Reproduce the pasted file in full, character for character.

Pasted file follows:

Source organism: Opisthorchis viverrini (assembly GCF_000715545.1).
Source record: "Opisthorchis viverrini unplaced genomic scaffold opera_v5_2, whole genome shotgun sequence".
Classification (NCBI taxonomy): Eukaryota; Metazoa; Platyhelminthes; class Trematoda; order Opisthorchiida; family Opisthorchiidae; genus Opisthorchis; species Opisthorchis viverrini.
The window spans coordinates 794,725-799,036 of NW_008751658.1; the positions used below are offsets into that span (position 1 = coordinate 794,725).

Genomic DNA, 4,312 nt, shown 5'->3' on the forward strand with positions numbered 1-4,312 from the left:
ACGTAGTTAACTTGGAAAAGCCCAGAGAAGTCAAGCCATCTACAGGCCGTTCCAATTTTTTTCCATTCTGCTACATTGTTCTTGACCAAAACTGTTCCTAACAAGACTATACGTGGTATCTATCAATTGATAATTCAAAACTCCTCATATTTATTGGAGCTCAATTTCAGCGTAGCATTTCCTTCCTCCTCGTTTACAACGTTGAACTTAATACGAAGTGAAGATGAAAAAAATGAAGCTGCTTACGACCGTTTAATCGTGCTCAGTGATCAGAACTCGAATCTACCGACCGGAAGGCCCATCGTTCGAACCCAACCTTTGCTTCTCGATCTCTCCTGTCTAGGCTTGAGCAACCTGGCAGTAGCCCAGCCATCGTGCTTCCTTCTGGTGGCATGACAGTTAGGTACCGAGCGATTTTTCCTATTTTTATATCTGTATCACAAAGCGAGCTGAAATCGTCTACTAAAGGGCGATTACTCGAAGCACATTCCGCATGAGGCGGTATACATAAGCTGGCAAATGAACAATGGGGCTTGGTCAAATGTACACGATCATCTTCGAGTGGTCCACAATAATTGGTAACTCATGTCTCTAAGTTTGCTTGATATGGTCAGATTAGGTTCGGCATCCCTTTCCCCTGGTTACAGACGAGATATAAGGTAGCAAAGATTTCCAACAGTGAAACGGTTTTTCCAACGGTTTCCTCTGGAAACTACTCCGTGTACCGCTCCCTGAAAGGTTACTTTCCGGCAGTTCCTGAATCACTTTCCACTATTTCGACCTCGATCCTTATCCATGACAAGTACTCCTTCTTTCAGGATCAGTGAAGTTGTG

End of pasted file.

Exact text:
Source organism: Opisthorchis viverrini (assembly GCF_000715545.1).
Source record: "Opisthorchis viverrini unplaced genomic scaffold opera_v5_2, whole genome shotgun sequence".
Classification (NCBI taxonomy): Eukaryota; Metazoa; Platyhelminthes; class Trematoda; order Opisthorchiida; family Opisthorchiidae; genus Opisthorchis; species Opisthorchis viverrini.
The window spans coordinates 794,725-799,036 of NW_008751658.1; the positions used below are offsets into that span (position 1 = coordinate 794,725).

Genomic DNA, 4,312 nt, shown 5'->3' on the forward strand with positions numbered 1-4,312 from the left:
ACGTAGTTAACTTGGAAAAGCCCAGAGAAGTCAAGCCATCTACAGGCCGTTCCAATTTTTTTCCATTCTGCTACATTGTTCTTGACCAAAACTGTTCCTAACAAGACTATACGTGGTATCTATCAATTGATAATTCAAAACTCCTCATATTTATTGGAGCTCAATTTCAGCGTAGCATTTCCTTCCTCCTCGTTTACAACGTTGAACTTAATACGAAGTGAAGATGAAAAAAATGAAGCTGCTTACGACCGTTTAATCGTGCTCAGTGATCAGAACTCGAATCTACCGACCGGAAGGCCCATCGTTCGAACCCAACCTTTGCTTCTCGATCTCTCCTGTCTAGGCTTGAGCAACCTGGCAGTAGCCCAGCCATCGTGCTTCCTTCTGGTGGCATGACAGTTAGGTACCGAGCGATTTTTCCTATTTTTATATCTGTATCACAAAGCGAGCTGAAATCGTCTACTAAAGGGCGATTACTCGAAGCACATTCCGCATGAGGCGGTATACATAAGCTGGCAAATGAACAATGGGGCTTGGTCAAATGTACACGATCATCTTCGAGTGGTCCACAATAATTGGTAACTCATGTCTCTAAGTTTGCTTGATATGGTCAGATTAGGTTCGGCATCCCTTTCCCCTGGTTACAGACGAGATATAAGGTAGCAAAGATTTCCAACAGTGAAACGGTTTTTCCAACGGTTTCCTCTGGAAACTACTCCGTGTACCGCTCCCTGAAAGGTTACTTTCCGGCAGTTCCTGAATCACTTTCCACTATTTCGACCTCGATCCTTATCCATGACAAGTACTCCTTCTTTCAGGATCAGTGAAGTTGTG